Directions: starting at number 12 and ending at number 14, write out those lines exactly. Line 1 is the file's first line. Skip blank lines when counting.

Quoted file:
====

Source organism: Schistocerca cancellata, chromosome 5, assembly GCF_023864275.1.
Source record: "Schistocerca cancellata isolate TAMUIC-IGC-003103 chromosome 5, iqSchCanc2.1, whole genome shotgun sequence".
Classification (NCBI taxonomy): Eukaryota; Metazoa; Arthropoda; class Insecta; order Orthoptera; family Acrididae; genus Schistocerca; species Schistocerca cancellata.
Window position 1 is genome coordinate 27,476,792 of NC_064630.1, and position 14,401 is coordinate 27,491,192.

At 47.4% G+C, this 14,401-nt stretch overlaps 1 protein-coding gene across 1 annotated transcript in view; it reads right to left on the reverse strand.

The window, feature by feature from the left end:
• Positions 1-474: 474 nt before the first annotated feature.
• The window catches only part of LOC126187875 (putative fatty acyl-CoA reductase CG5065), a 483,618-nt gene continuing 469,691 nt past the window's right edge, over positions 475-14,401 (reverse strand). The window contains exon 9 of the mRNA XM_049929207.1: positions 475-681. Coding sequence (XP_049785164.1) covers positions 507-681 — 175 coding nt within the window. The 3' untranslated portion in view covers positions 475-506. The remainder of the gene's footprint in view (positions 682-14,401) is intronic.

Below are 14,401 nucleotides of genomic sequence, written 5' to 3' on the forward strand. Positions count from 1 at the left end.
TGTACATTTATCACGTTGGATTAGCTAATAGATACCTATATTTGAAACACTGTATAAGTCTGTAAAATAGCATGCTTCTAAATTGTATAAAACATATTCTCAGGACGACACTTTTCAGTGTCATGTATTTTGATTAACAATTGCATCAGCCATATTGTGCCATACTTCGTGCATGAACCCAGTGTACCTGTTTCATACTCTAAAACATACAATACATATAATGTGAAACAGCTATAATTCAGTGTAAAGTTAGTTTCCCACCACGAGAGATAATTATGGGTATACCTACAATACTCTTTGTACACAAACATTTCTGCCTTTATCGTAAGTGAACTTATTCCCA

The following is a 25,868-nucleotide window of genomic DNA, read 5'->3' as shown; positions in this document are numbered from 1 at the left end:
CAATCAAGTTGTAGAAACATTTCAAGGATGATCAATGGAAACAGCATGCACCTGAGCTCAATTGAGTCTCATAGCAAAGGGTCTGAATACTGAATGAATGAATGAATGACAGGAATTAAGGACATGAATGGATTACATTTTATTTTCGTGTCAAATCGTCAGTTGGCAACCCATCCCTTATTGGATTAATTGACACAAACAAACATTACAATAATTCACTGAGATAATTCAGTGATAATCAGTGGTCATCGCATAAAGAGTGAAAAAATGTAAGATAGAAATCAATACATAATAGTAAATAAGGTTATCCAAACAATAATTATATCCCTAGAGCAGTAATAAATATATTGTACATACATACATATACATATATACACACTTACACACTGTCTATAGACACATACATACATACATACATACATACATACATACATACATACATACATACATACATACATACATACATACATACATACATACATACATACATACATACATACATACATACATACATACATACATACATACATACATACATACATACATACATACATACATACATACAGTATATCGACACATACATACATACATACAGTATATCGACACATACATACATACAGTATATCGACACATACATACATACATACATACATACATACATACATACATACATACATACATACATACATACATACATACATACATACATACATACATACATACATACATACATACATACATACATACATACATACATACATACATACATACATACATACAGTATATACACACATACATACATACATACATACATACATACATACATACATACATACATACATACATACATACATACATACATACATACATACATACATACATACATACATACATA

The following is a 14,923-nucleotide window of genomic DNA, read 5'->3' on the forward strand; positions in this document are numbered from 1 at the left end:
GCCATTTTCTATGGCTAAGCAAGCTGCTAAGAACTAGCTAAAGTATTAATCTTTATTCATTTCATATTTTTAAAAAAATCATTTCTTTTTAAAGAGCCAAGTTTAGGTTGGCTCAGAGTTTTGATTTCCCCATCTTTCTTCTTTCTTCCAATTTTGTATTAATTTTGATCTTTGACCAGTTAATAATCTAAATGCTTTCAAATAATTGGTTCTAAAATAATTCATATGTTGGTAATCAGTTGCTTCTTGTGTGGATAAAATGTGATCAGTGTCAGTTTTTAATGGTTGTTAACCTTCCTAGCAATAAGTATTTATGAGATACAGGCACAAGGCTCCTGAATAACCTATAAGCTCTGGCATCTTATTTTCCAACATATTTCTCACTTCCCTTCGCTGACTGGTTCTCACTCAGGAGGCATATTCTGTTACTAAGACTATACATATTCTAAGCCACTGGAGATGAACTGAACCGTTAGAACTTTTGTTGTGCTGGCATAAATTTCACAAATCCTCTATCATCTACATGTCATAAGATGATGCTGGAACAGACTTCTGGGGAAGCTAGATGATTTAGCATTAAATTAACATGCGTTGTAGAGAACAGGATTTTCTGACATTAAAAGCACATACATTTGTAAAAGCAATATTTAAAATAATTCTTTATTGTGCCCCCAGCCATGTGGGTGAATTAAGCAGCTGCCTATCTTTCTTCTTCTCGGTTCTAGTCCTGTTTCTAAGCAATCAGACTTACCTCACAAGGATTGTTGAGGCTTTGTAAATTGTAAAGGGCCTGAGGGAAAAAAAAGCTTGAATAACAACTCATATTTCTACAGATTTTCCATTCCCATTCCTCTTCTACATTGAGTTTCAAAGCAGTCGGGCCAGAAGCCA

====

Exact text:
CAATCAAGTTGTAGAAACATTTCAAGGATGATCAATGGAAACAGCATGCACCTGAGCTCAATTGAGTCTCATAGCAAAGGGTCTGAATACTGAATGAATGAATGAATGACAGGAATTAAGGACATGAATGGATTACATTTTATTTTCGTGTCAAATCGTCAGTTGGCAACCCATCCCTTATTGGATTAATTGACACAAACAAACATTACAATAATTCACTGAGATAATTCAGTGATAATCAGTGGTCATCGCATAAAGAGTGAAAAAATGTAAGATAGAAATCAATACATAATAGTAAATAAGGTTATCCAAACAATAATTATATCCCTAGAGCAGTAATAAATATATTGTACATACATACATATACATATATACACACTTACACACTGTCTATAGACACATACATACATACATACATACATACATACATACATACATACATACATACATACATACATACATACATACATACATACATACATACATACATACATACATACATACATACATACATACATACATACATACATACATACATACATACATACATACATACATACATACAGTATATCGACACATACATACATACATACAGTATATCGACACATACATACATACAGTATATCGACACATACATACATACATACATACATACATACATACATACATACATACATACATACATACATACATACATACATACATACATACATACATACATACATACATACATACATACATACATACATACATACATACATACATACATACATACATACAGTATATACACACATACATACATACATACATACATACATACATACATACATACATACATACATACATACATACATACATACATACATACATACATACATACATACATACATACATA

The following is a 14,923-nucleotide window of genomic DNA, read 5'->3' on the forward strand; positions in this document are numbered from 1 at the left end:
GCCATTTTCTATGGCTAAGCAAGCTGCTAAGAACTAGCTAAAGTATTAATCTTTATTCATTTCATATTTTTAAAAAAATCATTTCTTTTTAAAGAGCCAAGTTTAGGTTGGCTCAGAGTTTTGATTTCCCCATCTTTCTTCTTTCTTCCAATTTTGTATTAATTTTGATCTTTGACCAGTTAATAATCTAAATGCTTTCAAATAATTGGTTCTAAAATAATTCATATGTTGGTAATCAGTTGCTTCTTGTGTGGATAAAATGTGATCAGTGTCAGTTTTTAATGGTTGTTAACCTTCCTAGCAATAAGTATTTATGAGATACAGGCACAAGGCTCCTGAATAACCTATAAGCTCTGGCATCTTATTTTCCAACATATTTCTCACTTCCCTTCGCTGACTGGTTCTCACTCAGGAGGCATATTCTGTTACTAAGACTATACATATTCTAAGCCACTGGAGATGAACTGAACCGTTAGAACTTTTGTTGTGCTGGCATAAATTTCACAAATCCTCTATCATCTACATGTCATAAGATGATGCTGGAACAGACTTCTGGGGAAGCTAGATGATTTAGCATTAAATTAACATGCGTTGTAGAGAACAGGATTTTCTGACATTAAAAGCACATACATTTGTAAAAGCAATATTTAAAATAATTCTTTATTGTGCCCCCAGCCATGTGGGTGAATTAAGCAGCTGCCTATCTTTCTTCTTCTCGGTTCTAGTCCTGTTTCTAAGCAATCAGACTTACCTCACAAGGATTGTTGAGGCTTTGTAAATTGTAAAGGGCCTGAGGGAAAAAAAAGCTTGAATAACAACTCATATTTCTACAGATTTTCCATTCCCATTCCTCTTCTACATTGAGTTTCAAAGCAGTCGGGCCAGAAGCCA